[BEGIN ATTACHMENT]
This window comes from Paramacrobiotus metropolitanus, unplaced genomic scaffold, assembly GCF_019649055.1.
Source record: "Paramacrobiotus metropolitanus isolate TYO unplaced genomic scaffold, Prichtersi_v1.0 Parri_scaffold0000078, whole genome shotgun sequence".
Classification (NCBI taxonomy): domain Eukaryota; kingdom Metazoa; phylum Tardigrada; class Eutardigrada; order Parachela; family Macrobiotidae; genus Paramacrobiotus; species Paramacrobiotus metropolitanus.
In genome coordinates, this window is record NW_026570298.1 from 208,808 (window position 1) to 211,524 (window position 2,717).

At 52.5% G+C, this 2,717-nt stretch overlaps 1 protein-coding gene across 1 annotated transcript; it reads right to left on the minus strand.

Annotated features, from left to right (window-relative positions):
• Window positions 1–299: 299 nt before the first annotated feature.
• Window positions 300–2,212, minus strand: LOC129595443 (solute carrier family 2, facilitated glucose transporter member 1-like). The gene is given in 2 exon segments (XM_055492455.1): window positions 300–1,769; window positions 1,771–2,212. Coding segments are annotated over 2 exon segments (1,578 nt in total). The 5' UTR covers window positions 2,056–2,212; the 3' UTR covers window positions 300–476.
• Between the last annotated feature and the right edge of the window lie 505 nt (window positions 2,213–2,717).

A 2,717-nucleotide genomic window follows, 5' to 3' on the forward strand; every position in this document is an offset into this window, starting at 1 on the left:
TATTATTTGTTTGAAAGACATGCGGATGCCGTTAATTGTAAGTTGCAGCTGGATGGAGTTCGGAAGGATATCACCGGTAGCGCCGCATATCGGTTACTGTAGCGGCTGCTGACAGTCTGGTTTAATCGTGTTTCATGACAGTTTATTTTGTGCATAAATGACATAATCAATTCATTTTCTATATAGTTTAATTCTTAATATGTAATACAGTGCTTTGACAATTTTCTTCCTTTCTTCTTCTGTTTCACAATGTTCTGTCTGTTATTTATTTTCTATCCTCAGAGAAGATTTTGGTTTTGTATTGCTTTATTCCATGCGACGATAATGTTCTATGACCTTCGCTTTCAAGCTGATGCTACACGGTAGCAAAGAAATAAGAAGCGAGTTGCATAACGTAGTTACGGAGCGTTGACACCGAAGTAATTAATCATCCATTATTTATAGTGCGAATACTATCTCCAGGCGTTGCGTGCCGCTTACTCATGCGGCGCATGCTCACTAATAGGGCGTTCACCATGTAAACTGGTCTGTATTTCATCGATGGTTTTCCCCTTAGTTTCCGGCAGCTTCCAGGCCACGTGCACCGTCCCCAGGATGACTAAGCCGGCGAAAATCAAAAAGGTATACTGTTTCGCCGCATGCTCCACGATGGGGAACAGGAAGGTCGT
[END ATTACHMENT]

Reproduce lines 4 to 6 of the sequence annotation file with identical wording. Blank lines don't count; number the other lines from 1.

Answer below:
In genome coordinates, this window is record NW_026570298.1 from 208,808 (window position 1) to 211,524 (window position 2,717).

At 52.5% G+C, this 2,717-nt stretch overlaps 1 protein-coding gene across 1 annotated transcript; it reads right to left on the minus strand.

Annotated features, from left to right (window-relative positions):